In my college years, during a rather boring business leadership presentation, I learned an unexpected lesson. The presenter had nearly lulled everyone to sleep with his lecture when suddenly he said, “For example, this one time I…” Just then, the entire room simultaneously raised their drooping heads and focused their eager attention upon that onceboring lecturer. He had suddenly, in a moment, transformed from an irrelevancy in the room to a magnet of interest. The reason for the sudden interest change is simple: he was storytelling, and we are made for stories. Humans have always enjoyed this primal tendency to retell stories; we crave them and cannot have our fill of them. In that moment, it suddenly made sense that our ancient ancestors gathered around fires not merely for warmth, and that children never tire of asking grandpa for stories. In that unexpected moment of storytelling from that boring lecturer, I finally saw that storytelling is essential to effective communication.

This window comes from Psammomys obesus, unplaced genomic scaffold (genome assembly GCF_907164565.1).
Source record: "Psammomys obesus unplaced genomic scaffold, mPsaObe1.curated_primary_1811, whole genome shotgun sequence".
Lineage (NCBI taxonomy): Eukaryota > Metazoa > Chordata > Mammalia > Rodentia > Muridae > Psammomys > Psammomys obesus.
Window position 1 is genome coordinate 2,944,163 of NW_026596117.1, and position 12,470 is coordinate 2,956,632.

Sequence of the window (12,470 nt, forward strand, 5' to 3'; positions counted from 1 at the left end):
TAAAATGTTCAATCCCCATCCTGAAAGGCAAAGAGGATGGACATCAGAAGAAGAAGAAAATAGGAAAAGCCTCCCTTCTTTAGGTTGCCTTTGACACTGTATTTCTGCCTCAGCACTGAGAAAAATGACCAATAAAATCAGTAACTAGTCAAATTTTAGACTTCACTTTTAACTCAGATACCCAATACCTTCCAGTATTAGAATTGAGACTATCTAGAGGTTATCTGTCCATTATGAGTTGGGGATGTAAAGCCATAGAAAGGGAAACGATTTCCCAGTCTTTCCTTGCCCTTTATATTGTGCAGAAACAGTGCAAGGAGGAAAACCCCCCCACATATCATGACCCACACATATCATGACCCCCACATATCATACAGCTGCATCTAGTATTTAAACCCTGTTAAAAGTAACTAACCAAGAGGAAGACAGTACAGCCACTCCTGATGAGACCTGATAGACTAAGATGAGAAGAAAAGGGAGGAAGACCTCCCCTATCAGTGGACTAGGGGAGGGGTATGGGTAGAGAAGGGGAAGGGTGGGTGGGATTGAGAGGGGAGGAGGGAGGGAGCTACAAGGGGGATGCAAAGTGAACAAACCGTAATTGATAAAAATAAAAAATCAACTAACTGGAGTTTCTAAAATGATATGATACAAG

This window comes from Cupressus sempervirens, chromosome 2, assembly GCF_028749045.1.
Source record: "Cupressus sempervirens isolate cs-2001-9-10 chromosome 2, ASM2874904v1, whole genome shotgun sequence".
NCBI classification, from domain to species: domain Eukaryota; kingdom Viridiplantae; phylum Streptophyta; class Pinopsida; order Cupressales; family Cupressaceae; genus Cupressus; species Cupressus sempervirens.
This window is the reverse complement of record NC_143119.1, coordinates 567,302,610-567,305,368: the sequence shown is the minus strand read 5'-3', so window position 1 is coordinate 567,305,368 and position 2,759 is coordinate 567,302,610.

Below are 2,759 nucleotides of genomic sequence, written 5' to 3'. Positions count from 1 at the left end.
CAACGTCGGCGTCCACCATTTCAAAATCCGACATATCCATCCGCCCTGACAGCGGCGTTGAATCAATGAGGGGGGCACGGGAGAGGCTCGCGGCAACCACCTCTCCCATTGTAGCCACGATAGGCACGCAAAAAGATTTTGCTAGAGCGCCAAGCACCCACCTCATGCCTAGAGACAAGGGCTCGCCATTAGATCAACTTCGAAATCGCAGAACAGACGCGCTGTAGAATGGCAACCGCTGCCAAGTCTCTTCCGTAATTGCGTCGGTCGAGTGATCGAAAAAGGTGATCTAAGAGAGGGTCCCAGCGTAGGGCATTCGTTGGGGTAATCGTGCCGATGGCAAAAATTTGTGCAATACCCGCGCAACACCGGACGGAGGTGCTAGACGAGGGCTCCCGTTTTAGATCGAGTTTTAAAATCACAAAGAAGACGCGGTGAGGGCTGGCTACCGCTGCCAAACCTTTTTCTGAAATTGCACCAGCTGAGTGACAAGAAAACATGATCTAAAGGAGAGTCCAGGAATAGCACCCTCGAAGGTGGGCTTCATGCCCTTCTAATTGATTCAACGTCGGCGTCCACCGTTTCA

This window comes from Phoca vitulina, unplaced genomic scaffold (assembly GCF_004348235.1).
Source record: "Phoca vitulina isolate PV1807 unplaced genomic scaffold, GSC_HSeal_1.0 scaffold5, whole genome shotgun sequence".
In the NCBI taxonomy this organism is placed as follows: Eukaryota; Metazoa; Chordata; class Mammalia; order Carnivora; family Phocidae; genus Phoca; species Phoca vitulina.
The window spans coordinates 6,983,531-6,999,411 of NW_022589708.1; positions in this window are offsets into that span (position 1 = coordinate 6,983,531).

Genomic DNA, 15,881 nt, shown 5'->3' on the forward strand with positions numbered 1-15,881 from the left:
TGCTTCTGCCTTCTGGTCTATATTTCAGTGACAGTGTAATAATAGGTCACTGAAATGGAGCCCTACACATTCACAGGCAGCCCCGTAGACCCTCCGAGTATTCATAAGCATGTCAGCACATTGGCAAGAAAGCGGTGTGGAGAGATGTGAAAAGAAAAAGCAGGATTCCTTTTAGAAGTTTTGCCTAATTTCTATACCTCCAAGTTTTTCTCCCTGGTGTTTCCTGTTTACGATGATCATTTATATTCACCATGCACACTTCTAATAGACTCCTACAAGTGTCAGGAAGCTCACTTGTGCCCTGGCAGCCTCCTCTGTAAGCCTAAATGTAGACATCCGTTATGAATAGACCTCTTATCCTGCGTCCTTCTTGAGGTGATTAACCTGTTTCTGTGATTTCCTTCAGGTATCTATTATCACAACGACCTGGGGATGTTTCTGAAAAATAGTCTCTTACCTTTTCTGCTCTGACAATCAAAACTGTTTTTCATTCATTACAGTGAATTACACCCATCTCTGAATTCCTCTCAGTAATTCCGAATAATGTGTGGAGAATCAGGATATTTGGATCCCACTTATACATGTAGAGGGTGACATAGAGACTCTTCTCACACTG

Now think of our role as Christians. How exactly do we preach the gospel? It is storytelling. We do what God did, who made himself incarnate; we must make God not an abstract idea, but something visible and concrete. In this way, we are called to be sacramental, like the sacraments which hold God’s invisible realities in visible signs. So tell the greatest story there is, namely the story of salvation. Tell others about how you fit into that story and how God has tied up the salvation of the world with your vocation.
If Christianity is not an adventurous and exciting story for us, then we have not opened our eyes. God is narrating a great story, and we are the characters. He constantly beckons us to himself, and he ceaselessly invites us to sacrificial heroism. Tell others about how he invited you, how you responded. Tell them how Jesus is saving you everyday, and how you rely upon him for strength. Then tell them about the profound story you live now.